Martin Floyd


By Uncle Chick

In a move all recipients of a lobotomy at Napa State Mental Hospital are drooling about, the band Factory Floyd has remastered and reissued their 1973 masterpiece, "The Dark Side Of Vicon." Once condemned as a pretentious platter of drivel, Snorky has often been quoted as saying "Greps No Kapootie" when it came to this album. If you thought you had to be up on Cripple Creek to enjoy a drunkards dream, then you've never heard Factory Floyd. Always on the cutting edge in the music industry, the Floyds have countered the trend of including bonus tracks on reissues by actually removing two songs from the original album. This is certainly a bold move that this reviewer considers the smartest thing FF has ever done. Less is more, when it comes to Factory Floyd. That's what I always say! Well, not always. I'd be pretty damn boring if I walked around saying only "less is more" all day. Let's face it, only a fucking idiot would walk the streets of Coalinga saying "less is more" to everyone he meets. Now, "titties and beer; titties and beer," that's something worth repeating endlessly, but "less is more," give me a break! But, enough about me.

30 years ago, when I first bought this album, the group's 8th studio release (not counting the early singles compilation "Derelics"), I was skeptical about Factory Floyd producing their own concept album. Not being a band to ever have a concept, an album seemed pointless. But spurred on by the departure of original members Pete Floor and Sid Ferret, this plucky band of Floyd inbreds sought to prove the mendicants of Great Britain wrong. And wrong they were! "Dark Side" became the most successful album with 19 tracks that only contained 10 songs of all time! And now, newly remastered in 1.5 Darnby SlurroundSound®, it is sure to become the most successful 19 track album with only 8 songs of all time!

Always known for their incoherent experimentation with sound, the "Dark Side" opens with some nonsensical gibberish that segues into a drunken gnat flying around a microphone. The second song, "Sweat," contains perspiring lyrics that three decades later still make me hit myself in the face with a sponge. I often think this will cool me off, but it doesn't. I sweat right along with everyone else forced to listen to this song.

By the third song, "On The Rum," so am I. There is no way I can survive the rest of this album sober. After a few Mai Tais, the fourth track "Time" was still playing. In some mystical way, I believe "Time" stood still...or I accidentally hit 'pause' on the CD player.

Factory Floyd's obsession with Visalia, a booming metropolis in central California where they grow the world famous Visalia Onion, makes the listener cry out for more alcohol. You'll long for one margarita after another. Also, their continued mentioning of Vicon [a.k.a. the Vicon Fritter], a psychedelic aphrodisiac popular in the early seventies that gives you a perpetual erection, climaxes with the final line of "Time" when they urge you to "come" and play. Note: If you play this section backwards you can hear absolutely nothing unusual, even while watching the movie "Zardoz."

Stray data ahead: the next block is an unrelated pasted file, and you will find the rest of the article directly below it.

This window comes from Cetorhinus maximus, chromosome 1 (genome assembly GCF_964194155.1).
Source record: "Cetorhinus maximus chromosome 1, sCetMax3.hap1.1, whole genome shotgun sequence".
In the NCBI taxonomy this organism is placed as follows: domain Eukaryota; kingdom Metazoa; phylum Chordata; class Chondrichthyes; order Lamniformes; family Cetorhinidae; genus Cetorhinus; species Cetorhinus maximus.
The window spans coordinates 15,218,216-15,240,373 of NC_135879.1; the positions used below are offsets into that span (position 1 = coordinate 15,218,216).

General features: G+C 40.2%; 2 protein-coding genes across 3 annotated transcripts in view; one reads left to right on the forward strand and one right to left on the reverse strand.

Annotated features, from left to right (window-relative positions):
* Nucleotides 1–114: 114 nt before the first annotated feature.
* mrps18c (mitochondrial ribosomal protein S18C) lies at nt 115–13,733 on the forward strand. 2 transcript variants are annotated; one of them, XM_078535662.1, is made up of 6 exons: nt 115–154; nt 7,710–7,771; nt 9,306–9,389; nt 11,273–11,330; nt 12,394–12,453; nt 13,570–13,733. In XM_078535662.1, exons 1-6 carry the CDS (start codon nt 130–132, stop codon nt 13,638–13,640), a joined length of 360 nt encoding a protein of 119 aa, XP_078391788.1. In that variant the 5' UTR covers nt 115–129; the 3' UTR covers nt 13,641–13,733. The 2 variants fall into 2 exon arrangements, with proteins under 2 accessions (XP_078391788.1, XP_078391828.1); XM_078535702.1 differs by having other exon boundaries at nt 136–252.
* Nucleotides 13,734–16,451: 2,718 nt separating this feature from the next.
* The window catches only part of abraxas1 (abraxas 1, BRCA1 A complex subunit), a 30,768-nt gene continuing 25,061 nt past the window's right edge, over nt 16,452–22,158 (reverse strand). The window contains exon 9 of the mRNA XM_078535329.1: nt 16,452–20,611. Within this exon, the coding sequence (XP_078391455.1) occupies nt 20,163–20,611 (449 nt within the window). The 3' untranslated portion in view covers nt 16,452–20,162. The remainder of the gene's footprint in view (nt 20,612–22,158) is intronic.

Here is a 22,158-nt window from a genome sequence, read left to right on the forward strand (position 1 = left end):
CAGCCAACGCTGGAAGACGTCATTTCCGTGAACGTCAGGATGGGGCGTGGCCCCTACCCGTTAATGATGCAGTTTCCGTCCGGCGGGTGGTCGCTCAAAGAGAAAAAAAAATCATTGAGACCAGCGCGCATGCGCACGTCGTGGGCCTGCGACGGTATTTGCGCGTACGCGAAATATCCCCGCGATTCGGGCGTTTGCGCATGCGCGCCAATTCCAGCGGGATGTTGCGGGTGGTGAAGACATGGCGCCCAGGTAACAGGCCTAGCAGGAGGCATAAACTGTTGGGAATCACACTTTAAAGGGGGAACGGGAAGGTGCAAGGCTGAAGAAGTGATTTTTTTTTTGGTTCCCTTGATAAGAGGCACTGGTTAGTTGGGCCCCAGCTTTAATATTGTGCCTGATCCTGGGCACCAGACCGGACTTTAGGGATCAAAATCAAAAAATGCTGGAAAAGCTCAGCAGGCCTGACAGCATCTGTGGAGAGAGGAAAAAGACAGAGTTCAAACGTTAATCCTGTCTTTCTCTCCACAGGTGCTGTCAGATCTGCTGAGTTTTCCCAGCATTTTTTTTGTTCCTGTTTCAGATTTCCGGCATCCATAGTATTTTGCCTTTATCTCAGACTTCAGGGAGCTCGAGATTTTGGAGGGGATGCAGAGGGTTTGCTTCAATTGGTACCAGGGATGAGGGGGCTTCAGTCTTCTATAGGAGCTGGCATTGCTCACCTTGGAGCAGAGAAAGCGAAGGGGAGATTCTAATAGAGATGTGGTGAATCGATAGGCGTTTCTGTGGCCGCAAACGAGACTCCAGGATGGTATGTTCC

"The Great Gig On The Lawn" is a song about reverse child abuse where young Zoe Floyd beats the shit out of Martin, Pete and Barry Floyd. With her cries of "it's too loud," she repeatedly attacks the band members, strangles them, and their cries of pain are captured on tape. This was certainly the most controversial song on the album 30 years ago. But with the preponderance of children murdering their parents today, the song seems rather tame, albeit prophetic. Even though the album assures us that no animals were harmed in its making, to this day, I still swear a few cats were strangled during the recording of this song.

"Vicon," the song selected for single release from the album, is still a commercially rigid member on the album. The production staff stuck out the length of the piece through multiple recording sessions. In spite of this Pop song being out of place on a concept album and a crass piece of commercial shit, I still find this number a meaty, turgid wiener winner.

"Fuss and Tion" and "Any Cooler You Like" are hidden tracks that happily I couldn't find on the album. These are the two songs brilliantly removed from the original work.

"Brain Damaged" is an emotionally moving self-analysis of the band members and their state of mental health after years of beers. The lunatics are not on the grass. They are on grass and also on this album. The closing number, Eclispse" (a Floydism for "ear clips" ­ a device the band's engineer uses during recording) ends the album with the return of the trained drunken gnat. This uncredited creature certainly gets my highest praise for both its performance and endurance.

Even though Pete Floor's presence was missed, I often feel that it was the banal eccentric noise of original member Sid Ferret that was sadly absent from "Dark Side." As a professional alcoholic, Sid would have made his daring vocal contributions while standing upside down with his head in a bucket of piranha fish. His antics are what made the early psychotic sound of Floyd much more than the later ramblings of a pack of drunks.

Sometimes life imitates art. Sometimes art imitates life. Sometimes I eat Life and imitate Art. Then, Art usually kicks the shit out of me for imitating him. I'm not sure what this has to do with anything, but then again, I'm not sure why I listened to all of "The Dark Side Of Vicon" again. 30 years ago, I used my original copy for skeet. This newly remastered CD version makes an excellent coaster. "There's someone who's not drunk but it's not me."